Alan Fletcher


'Design is not a thing you do. It's a way of life' - Alan Fletcher

Alan Fletcher's international design reputation was reflected by his commissions from major corporations and cultural institutions around the world. He was described in his obituary in The Guardian as 'the quintessential illustrator and graphic designer, a man uniquely responsible for defining British graphic design with his witty and highly individual approach from the late 1950s onwards'.

Born in Kenya, but brought up in England from an early age, Alan Fletcher studied at the Hammersmith School of Art from 1949, and then at the Central School of Art, where he met and befriended Colin Forbes, Theo Crosby, Derek Birdsall and Ken Garland. After a year in Barcelona, he returned to London to study at the Royal College of Art from 1953 to 1956, where he met Peter Blake, Joe Tilson, Len Deighton, Denis Bailey, David Gentleman and Dick Smith.

In 1956, Fletcher took up a scholarship to study at the School of Architecture and Design at Yale University. He began his career in New York where he worked for the Container Corporation, Fortune magazine and IBM. He returned to London in 1959, having worked briefly for Saul Bass in Los Angeles and Pirelli in Milan. Back in London, he co-founded Fletcher/Forbes/Gill in 1962, with clients including Pirelli, Cunard, Penguin Books, BP and Olivetti.

He co-founded Pentagram in 1972 and created design programmes for Reuters, Lucas Industries, the Mandarin Oriental Hotel Group, the Victoria and Albert Museum, Lloyd's of London, Daimler Benz, Arthur Andersen & Co and ABB. In 1992 he left Pentagram to work alone in his own studio in Notting Hill, with clients including Domus Magazine, Dentsu, London Transport, Shell, Toyota, and  Novartis Campus. Much of his later work was as art director for the publisher Phaidon Press, which he joined in 1993.

Fletcher received gold and silver awards from the British Designers & Art Directors Association (D&AD) and the New York 'One Show'. In 1977 he shared the D&AD President's Award for outstanding contributions to design with Pentagram partner Colin Forbes. In 1982 the Society of Industrial Artists and Designers awarded him their Annual Medal for outstanding achievement in design. In 1993 he was awarded the Prince Philip Prize for the Designer of the Year.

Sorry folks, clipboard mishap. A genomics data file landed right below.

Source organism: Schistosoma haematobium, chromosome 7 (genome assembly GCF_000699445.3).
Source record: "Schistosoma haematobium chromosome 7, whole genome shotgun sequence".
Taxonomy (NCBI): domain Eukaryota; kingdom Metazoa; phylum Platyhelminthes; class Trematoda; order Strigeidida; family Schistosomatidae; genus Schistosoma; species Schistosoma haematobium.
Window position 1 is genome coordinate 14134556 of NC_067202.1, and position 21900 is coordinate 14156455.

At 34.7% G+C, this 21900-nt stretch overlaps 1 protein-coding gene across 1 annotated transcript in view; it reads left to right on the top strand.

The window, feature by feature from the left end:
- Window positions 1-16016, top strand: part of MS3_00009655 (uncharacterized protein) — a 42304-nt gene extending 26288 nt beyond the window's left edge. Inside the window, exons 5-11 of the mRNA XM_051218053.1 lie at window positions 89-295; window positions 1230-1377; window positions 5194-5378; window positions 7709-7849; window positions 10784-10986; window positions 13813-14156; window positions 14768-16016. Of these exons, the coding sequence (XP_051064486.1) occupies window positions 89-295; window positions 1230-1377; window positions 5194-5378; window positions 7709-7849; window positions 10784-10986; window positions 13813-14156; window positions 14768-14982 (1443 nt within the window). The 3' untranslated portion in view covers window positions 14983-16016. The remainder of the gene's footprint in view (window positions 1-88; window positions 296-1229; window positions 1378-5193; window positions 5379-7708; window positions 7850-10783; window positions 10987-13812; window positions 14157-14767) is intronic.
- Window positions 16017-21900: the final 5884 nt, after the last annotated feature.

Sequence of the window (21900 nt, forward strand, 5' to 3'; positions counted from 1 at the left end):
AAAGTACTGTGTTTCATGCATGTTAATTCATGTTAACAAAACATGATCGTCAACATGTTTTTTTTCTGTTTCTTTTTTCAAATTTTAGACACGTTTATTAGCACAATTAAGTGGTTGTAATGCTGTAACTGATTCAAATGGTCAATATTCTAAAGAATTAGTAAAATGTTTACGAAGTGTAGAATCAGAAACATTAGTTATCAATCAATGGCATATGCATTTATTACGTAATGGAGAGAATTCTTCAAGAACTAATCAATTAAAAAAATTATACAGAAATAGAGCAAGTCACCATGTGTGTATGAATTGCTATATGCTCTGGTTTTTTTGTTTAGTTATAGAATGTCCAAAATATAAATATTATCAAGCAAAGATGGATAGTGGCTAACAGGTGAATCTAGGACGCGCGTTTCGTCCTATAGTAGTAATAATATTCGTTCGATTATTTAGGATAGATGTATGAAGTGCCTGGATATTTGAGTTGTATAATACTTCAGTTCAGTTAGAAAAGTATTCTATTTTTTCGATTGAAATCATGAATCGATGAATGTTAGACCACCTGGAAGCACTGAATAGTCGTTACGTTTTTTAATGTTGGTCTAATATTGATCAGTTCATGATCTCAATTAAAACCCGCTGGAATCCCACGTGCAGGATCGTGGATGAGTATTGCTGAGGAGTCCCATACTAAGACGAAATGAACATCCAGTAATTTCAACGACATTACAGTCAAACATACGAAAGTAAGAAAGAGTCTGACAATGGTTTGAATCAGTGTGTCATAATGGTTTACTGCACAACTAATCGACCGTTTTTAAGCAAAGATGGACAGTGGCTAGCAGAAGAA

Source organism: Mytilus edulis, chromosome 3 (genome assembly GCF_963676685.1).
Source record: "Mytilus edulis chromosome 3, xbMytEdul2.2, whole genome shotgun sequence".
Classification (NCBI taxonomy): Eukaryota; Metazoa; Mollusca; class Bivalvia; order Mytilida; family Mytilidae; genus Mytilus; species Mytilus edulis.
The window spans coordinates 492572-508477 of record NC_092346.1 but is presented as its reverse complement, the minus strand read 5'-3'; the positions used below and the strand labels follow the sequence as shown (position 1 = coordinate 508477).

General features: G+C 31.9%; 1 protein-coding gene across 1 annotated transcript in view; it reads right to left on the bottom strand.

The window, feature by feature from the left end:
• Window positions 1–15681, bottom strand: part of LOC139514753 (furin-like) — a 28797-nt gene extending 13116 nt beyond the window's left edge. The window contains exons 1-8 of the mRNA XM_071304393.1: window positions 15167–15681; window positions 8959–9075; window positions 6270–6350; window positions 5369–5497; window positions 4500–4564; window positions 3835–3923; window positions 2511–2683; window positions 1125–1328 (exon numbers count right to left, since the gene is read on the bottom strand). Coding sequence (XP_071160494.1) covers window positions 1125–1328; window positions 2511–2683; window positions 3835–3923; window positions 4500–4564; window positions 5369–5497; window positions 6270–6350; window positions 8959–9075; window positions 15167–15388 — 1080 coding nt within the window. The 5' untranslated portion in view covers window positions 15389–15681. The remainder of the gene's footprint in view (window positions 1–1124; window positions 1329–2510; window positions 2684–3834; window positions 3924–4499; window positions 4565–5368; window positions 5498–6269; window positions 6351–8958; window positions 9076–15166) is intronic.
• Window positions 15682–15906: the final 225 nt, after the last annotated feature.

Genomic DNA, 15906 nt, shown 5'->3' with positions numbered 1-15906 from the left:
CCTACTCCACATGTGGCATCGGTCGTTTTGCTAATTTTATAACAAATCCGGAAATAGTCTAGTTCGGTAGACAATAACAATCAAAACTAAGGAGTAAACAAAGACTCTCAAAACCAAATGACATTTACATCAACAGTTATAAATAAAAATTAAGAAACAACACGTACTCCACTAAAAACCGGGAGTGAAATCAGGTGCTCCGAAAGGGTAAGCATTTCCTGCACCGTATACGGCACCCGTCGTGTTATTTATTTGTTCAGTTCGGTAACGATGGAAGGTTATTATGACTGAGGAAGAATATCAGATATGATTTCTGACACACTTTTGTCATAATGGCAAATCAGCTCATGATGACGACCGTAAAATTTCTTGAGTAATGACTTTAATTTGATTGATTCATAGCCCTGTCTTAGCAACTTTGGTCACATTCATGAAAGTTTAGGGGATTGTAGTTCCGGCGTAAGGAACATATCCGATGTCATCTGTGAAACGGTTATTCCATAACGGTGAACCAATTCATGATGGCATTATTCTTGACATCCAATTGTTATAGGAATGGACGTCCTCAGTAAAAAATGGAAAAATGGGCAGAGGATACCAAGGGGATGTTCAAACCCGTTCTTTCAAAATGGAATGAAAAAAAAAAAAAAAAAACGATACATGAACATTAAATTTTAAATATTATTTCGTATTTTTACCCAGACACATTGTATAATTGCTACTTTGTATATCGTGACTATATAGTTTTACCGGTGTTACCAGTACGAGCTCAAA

He served as President of the Designers & Art Directors Association in 1973, and as President of the Alliance Graphique Internationale from 1982 to 1985. He was a Royal Designer for Industry, a Fellow of the Chartered Society of Designers, Senior Fellow of the Royal College of Art, Senior Fellow of University of the Arts, London and was awarded an Honorary Doctorate from Kingston University. In 1994 he was inducted to the 'Hall of Fame' of the American Art Directors club.

Fletcher wrote and designed The Art of Looking Sideways (2001) and Beware Wet Paint (1996), both published by Phaidon Press. He co-authored Identity Kits - a pictorial survey of visual signs, Studio Vista (1971); Graphic design: visual comparisons, Studio Vista (1963); A Sign Systems Manual, Studio Vista; together with four publications on the work of Pentagram: Pentagram - the work of five designers and Living by Design, Lund Humphries; Ideas on Design, Faber & Faber; The Compendium, Phaidon (1989); and The Art of Looking Sideways, Phaidon (2001). Fletcher's last book, Picturing and Poeting, was published posthumously in 2006.

England & Co's first gallery opened in late 1987 in Needham Road, Notting Hill, directly opposite Pentagram's London studios, and on several occasions the gallery's exhibitions were extended across the road into the Pentagram Gallery when Alan Fletcher and other Pentagram partners thought it appropriate to their own programme. Alan Fletcher was a greatly valued friend and supporter of England & Co, and when the gallery moved to their current, larger space on nearby Westbourne Grove, he had a one-man exhibition there at the end of 2002: Thoughts on a Wall: Visual observations by Alan Fletcher, which included many of his collages, drawings, paintings and prints, including the series of works he had made in response to being in New York when the 9/11 attacks took place. An exhibition of Alan Fletcher's life's work was held at the Design Museum in London (2006-07), touring to the Ginza Graphic Gallery, Tokyo (2008), Pitshanger Manor Gallery (2008-09).